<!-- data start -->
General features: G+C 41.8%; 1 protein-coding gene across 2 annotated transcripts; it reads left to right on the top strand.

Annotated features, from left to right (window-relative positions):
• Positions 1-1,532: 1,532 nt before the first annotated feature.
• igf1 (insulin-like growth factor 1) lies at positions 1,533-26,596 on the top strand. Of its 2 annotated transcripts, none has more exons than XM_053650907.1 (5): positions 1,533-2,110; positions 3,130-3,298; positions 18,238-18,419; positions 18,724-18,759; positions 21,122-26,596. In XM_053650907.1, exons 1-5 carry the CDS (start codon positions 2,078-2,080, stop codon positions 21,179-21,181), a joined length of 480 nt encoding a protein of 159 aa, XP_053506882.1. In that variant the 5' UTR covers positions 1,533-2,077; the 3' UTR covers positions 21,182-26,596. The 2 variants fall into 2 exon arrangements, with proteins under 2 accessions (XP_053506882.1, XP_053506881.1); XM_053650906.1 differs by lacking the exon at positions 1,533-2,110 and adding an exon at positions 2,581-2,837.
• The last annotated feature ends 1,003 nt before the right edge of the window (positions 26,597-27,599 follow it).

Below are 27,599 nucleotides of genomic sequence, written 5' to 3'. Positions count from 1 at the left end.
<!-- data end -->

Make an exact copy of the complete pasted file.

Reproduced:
General features: G+C 41.8%; 1 protein-coding gene across 2 annotated transcripts; it reads left to right on the top strand.

Annotated features, from left to right (window-relative positions):
• Positions 1-1,532: 1,532 nt before the first annotated feature.
• igf1 (insulin-like growth factor 1) lies at positions 1,533-26,596 on the top strand. Of its 2 annotated transcripts, none has more exons than XM_053650907.1 (5): positions 1,533-2,110; positions 3,130-3,298; positions 18,238-18,419; positions 18,724-18,759; positions 21,122-26,596. In XM_053650907.1, exons 1-5 carry the CDS (start codon positions 2,078-2,080, stop codon positions 21,179-21,181), a joined length of 480 nt encoding a protein of 159 aa, XP_053506882.1. In that variant the 5' UTR covers positions 1,533-2,077; the 3' UTR covers positions 21,182-26,596. The 2 variants fall into 2 exon arrangements, with proteins under 2 accessions (XP_053506882.1, XP_053506881.1); XM_053650906.1 differs by lacking the exon at positions 1,533-2,110 and adding an exon at positions 2,581-2,837.
• The last annotated feature ends 1,003 nt before the right edge of the window (positions 26,597-27,599 follow it).

Below are 27,599 nucleotides of genomic sequence, written 5' to 3'. Positions count from 1 at the left end.